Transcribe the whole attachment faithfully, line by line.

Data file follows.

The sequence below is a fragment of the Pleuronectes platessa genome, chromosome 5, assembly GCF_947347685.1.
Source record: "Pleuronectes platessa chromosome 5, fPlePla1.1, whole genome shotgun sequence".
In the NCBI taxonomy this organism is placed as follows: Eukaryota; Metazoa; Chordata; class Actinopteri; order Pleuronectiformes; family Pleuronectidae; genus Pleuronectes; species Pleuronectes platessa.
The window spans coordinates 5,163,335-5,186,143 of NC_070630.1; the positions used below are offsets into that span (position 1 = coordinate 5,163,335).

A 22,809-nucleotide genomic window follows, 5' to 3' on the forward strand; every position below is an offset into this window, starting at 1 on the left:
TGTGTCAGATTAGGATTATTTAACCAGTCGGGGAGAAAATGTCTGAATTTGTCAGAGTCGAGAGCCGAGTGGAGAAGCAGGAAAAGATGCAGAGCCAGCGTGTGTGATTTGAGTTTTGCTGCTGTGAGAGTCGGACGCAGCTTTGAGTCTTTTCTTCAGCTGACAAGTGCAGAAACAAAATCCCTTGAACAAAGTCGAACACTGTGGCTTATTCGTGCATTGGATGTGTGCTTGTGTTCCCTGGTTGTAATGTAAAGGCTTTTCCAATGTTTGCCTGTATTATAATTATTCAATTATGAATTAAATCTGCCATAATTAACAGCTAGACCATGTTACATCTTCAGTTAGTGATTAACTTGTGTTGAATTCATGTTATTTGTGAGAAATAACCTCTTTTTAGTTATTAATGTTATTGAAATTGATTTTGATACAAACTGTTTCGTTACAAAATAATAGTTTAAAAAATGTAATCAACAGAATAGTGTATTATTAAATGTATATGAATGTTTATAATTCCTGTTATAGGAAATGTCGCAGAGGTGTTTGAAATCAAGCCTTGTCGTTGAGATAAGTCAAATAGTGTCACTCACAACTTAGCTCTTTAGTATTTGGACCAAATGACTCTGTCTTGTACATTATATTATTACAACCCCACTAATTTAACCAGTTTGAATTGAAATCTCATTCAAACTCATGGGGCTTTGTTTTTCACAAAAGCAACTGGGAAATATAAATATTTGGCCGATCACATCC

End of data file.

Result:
The sequence below is a fragment of the Pleuronectes platessa genome, chromosome 5, assembly GCF_947347685.1.
Source record: "Pleuronectes platessa chromosome 5, fPlePla1.1, whole genome shotgun sequence".
In the NCBI taxonomy this organism is placed as follows: Eukaryota; Metazoa; Chordata; class Actinopteri; order Pleuronectiformes; family Pleuronectidae; genus Pleuronectes; species Pleuronectes platessa.
The window spans coordinates 5,163,335-5,186,143 of NC_070630.1; the positions used below are offsets into that span (position 1 = coordinate 5,163,335).

A 22,809-nucleotide genomic window follows, 5' to 3' on the forward strand; every position below is an offset into this window, starting at 1 on the left:
TGTGTCAGATTAGGATTATTTAACCAGTCGGGGAGAAAATGTCTGAATTTGTCAGAGTCGAGAGCCGAGTGGAGAAGCAGGAAAAGATGCAGAGCCAGCGTGTGTGATTTGAGTTTTGCTGCTGTGAGAGTCGGACGCAGCTTTGAGTCTTTTCTTCAGCTGACAAGTGCAGAAACAAAATCCCTTGAACAAAGTCGAACACTGTGGCTTATTCGTGCATTGGATGTGTGCTTGTGTTCCCTGGTTGTAATGTAAAGGCTTTTCCAATGTTTGCCTGTATTATAATTATTCAATTATGAATTAAATCTGCCATAATTAACAGCTAGACCATGTTACATCTTCAGTTAGTGATTAACTTGTGTTGAATTCATGTTATTTGTGAGAAATAACCTCTTTTTAGTTATTAATGTTATTGAAATTGATTTTGATACAAACTGTTTCGTTACAAAATAATAGTTTAAAAAATGTAATCAACAGAATAGTGTATTATTAAATGTATATGAATGTTTATAATTCCTGTTATAGGAAATGTCGCAGAGGTGTTTGAAATCAAGCCTTGTCGTTGAGATAAGTCAAATAGTGTCACTCACAACTTAGCTCTTTAGTATTTGGACCAAATGACTCTGTCTTGTACATTATATTATTACAACCCCACTAATTTAACCAGTTTGAATTGAAATCTCATTCAAACTCATGGGGCTTTGTTTTTCACAAAAGCAACTGGGAAATATAAATATTTGGCCGATCACATCC